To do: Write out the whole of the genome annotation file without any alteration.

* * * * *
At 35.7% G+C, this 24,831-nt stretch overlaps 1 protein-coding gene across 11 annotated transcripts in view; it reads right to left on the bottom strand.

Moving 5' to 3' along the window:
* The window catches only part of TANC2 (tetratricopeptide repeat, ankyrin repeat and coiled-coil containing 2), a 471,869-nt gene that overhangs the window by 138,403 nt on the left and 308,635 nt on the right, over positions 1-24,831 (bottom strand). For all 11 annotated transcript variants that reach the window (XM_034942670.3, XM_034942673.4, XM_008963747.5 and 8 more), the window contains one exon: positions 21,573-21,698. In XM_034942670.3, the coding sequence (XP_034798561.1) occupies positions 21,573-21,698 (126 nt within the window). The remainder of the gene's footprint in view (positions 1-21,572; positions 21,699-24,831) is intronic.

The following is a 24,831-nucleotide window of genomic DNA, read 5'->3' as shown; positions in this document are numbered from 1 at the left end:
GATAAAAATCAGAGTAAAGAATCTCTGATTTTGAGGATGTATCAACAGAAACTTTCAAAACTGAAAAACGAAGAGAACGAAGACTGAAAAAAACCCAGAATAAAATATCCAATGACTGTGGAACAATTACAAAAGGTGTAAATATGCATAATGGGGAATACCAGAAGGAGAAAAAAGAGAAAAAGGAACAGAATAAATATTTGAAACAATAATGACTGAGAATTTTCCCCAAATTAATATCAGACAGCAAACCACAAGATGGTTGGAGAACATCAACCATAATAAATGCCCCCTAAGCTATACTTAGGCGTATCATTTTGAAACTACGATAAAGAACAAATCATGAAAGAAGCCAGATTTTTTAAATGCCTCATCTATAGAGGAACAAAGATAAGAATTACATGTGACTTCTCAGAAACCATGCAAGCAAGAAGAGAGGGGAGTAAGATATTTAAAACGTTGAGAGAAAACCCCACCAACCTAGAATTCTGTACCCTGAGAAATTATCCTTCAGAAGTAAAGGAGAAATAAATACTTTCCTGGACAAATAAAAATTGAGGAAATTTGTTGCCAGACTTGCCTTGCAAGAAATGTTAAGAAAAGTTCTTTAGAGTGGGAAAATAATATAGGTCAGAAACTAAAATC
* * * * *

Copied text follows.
At 35.7% G+C, this 24,831-nt stretch overlaps 1 protein-coding gene across 11 annotated transcripts in view; it reads right to left on the bottom strand.

Moving 5' to 3' along the window:
* The window catches only part of TANC2 (tetratricopeptide repeat, ankyrin repeat and coiled-coil containing 2), a 471,869-nt gene that overhangs the window by 138,403 nt on the left and 308,635 nt on the right, over positions 1-24,831 (bottom strand). For all 11 annotated transcript variants that reach the window (XM_034942670.3, XM_034942673.4, XM_008963747.5 and 8 more), the window contains one exon: positions 21,573-21,698. In XM_034942670.3, the coding sequence (XP_034798561.1) occupies positions 21,573-21,698 (126 nt within the window). The remainder of the gene's footprint in view (positions 1-21,572; positions 21,699-24,831) is intronic.

The following is a 24,831-nucleotide window of genomic DNA, read 5'->3' as shown; positions in this document are numbered from 1 at the left end:
GATAAAAATCAGAGTAAAGAATCTCTGATTTTGAGGATGTATCAACAGAAACTTTCAAAACTGAAAAACGAAGAGAACGAAGACTGAAAAAAACCCAGAATAAAATATCCAATGACTGTGGAACAATTACAAAAGGTGTAAATATGCATAATGGGGAATACCAGAAGGAGAAAAAAGAGAAAAAGGAACAGAATAAATATTTGAAACAATAATGACTGAGAATTTTCCCCAAATTAATATCAGACAGCAAACCACAAGATGGTTGGAGAACATCAACCATAATAAATGCCCCCTAAGCTATACTTAGGCGTATCATTTTGAAACTACGATAAAGAACAAATCATGAAAGAAGCCAGATTTTTTAAATGCCTCATCTATAGAGGAACAAAGATAAGAATTACATGTGACTTCTCAGAAACCATGCAAGCAAGAAGAGAGGGGAGTAAGATATTTAAAACGTTGAGAGAAAACCCCACCAACCTAGAATTCTGTACCCTGAGAAATTATCCTTCAGAAGTAAAGGAGAAATAAATACTTTCCTGGACAAATAAAAATTGAGGAAATTTGTTGCCAGACTTGCCTTGCAAGAAATGTTAAGAAAAGTTCTTTAGAGTGGGAAAATAATATAGGTCAGAAACTAAAATC